- Tattoo Machine: This method includes etching or abrading the skin with an sinless tattoo machine to form a pattern or design.
- Injection: This is a risky process that involves injecting noxious chemicals just under the skin to create random scar designs.
- Abrasive: The artist grinds away areas of skin with a rotary tool to form precision patterns.
Any type of scarring can be enhanced by lightly rubbing tattoo ink into the fresh wounds. Another method for enhancing a scar is to rub ashes into the completed cuts to impart color to the scars. Enhancement should only be done by a professional who knows how to prevent infection from setting into the scars using these methods.
Some view scarring as art while others view the practice as barbarism. To the person choosing to be scarred, both the practice and the result can have deep significance.
For those seeking to push themselves to the limits, enduring the pain of scarring presents one of the ultimate challenges in life. Once the veil of fear and pain has been passed through, the bearer often feels euphoric and invincible to the daily rigors of life. How can anything else compare to the intense physical test just experienced?
Memorial or Tribute
Others choose scarring as a means to memorialize a significant life event, such as a birth or a death. And then there are people who simply find scarring attractive and appreciate the artistry involved to create lasting patterns in flesh. It can be an alternative to standard tattooing or a complementary practice. Scarification provides more visible results on dark skin tones than standard tattoo inks.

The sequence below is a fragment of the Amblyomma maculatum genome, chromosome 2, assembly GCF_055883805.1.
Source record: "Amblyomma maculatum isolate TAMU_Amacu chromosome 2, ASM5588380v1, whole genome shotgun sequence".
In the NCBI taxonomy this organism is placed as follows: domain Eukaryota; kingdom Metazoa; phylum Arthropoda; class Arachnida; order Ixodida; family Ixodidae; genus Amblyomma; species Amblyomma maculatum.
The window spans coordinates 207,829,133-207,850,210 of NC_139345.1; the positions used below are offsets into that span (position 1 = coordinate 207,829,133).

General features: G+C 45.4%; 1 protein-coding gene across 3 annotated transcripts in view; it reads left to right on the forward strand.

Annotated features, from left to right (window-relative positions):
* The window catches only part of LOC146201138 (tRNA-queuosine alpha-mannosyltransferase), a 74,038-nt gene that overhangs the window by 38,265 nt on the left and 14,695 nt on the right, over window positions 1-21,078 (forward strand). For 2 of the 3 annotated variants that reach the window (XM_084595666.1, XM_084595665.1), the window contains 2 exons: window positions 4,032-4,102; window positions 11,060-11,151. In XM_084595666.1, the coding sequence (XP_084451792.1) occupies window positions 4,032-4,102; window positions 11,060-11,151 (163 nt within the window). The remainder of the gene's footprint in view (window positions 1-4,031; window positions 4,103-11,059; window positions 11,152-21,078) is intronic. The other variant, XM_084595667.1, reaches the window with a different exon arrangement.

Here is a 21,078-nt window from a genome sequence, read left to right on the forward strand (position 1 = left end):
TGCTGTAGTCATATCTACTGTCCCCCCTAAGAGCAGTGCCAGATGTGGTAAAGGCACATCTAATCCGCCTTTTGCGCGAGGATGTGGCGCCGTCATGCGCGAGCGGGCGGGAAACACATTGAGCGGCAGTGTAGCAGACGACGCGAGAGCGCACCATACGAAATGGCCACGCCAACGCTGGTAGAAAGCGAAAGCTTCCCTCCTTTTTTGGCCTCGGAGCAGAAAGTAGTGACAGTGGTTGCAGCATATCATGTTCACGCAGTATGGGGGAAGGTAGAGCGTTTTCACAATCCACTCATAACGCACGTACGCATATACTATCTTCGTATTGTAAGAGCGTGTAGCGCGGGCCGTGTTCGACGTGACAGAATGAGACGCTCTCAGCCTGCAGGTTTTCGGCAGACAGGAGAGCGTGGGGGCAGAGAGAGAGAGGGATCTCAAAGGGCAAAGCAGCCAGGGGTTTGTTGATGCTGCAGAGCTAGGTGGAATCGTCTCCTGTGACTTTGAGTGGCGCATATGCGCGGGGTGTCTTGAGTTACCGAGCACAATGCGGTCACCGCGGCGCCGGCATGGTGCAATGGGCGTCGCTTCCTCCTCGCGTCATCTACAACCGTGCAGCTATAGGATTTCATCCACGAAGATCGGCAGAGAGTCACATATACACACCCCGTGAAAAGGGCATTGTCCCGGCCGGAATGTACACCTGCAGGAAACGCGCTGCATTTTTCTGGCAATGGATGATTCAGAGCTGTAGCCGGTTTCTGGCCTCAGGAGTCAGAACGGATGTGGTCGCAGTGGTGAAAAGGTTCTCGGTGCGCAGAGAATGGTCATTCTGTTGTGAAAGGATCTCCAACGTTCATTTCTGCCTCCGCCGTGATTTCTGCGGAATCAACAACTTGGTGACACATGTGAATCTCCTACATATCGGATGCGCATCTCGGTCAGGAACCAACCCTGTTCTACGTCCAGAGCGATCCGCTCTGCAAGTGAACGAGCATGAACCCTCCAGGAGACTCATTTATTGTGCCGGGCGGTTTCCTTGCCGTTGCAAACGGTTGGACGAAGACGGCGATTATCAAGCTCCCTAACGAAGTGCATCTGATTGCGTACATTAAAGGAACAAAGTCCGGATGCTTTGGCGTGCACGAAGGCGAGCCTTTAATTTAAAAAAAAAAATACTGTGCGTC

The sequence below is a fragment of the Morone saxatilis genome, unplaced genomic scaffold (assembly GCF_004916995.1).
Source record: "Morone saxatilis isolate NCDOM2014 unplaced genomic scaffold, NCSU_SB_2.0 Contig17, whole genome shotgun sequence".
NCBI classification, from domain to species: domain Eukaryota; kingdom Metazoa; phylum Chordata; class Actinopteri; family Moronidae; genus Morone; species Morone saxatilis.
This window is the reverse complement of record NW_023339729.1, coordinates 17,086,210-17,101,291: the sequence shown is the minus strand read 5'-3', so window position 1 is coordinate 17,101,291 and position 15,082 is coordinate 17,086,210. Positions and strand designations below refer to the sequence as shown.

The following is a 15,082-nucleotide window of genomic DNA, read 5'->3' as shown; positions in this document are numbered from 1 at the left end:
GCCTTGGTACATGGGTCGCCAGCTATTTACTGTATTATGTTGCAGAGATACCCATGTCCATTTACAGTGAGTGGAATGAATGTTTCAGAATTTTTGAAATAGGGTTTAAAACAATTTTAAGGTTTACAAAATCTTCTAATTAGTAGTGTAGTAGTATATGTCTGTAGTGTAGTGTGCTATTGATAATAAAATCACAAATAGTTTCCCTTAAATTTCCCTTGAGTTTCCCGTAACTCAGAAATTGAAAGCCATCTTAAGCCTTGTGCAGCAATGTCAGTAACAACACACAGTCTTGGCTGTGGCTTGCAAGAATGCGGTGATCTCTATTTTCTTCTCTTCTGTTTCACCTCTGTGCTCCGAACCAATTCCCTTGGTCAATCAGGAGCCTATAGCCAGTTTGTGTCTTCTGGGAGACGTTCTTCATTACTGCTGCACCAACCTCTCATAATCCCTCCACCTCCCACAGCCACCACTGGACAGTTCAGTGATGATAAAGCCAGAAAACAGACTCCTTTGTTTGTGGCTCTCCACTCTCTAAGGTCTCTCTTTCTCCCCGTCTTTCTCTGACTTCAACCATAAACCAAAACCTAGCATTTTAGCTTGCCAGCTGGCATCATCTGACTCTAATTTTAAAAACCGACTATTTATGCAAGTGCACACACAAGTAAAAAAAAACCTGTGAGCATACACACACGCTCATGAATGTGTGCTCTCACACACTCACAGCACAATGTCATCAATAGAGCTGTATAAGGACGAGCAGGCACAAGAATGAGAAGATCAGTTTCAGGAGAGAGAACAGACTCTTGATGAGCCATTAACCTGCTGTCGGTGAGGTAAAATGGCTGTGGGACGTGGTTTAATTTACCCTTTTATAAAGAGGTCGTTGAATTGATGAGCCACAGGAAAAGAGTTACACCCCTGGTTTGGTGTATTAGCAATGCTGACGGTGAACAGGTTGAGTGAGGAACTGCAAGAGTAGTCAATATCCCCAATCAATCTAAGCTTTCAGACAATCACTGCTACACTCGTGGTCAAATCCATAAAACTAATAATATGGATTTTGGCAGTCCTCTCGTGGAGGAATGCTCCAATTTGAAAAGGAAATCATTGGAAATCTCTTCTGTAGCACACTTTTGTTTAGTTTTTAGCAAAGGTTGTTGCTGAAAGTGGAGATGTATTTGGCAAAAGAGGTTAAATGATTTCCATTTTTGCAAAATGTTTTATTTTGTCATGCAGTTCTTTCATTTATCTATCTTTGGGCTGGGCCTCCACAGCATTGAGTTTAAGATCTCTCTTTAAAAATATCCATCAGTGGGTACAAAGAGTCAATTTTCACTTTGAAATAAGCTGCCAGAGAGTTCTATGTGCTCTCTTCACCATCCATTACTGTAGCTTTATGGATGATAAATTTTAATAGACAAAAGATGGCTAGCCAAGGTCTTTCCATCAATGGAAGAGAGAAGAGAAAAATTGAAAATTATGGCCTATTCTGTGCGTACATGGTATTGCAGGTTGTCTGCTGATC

After scarring, it is very important to take proper care of the wounds.Proper care and disinfection will lower the risk of infection and by protecting the scars, you will get a better final result.
Some aftercare do's and don'ts include:
- Wash the area four to five times a day gently with antibacterial soap.
- Follow up with a peroxide rinse to kill more germs and further irritate the skin so good visible scars will form.
- Pat the area dry with disposable paper towels.
- Apply petroleum jelly to the scars, always moving with the grooves, not across them.
- Keep the area bandaged and covered.
- Scrub or rub your scars. This will only blur the lines, resulting in a less distinct pattern.
- Leave the same bandage on all day. Instead, apply fresh a fresh bandage or cellophane after each washing.
It will take about three weeks for the area to fully scab over, with complete healing usually occurring around five to six weeks.
Use Only Licensed Practitioners
To be as safe as possible, scarring should only be performed by a licensed professional body artist, who can usually be found through your local tattoo shop. All the same sanitary procedures should be observed as for tattooing to prevent the spread of blood borne diseases such as hepatitis and HIV. All surfaces should be freshly disinfected and all tools should be freshly removed from sealed autoclave bags. Your practitioner/artist should wash thoroughly immediately before getting started and wear gloves and a surgical mask during the procedure.
Choosing to Scar
No matter what a person's motivation is, scarring is an intense experience and not for the faint of heart. If the opportunity arises, watch someone else being scarred first to make sure you're ready to handle the experience yourself.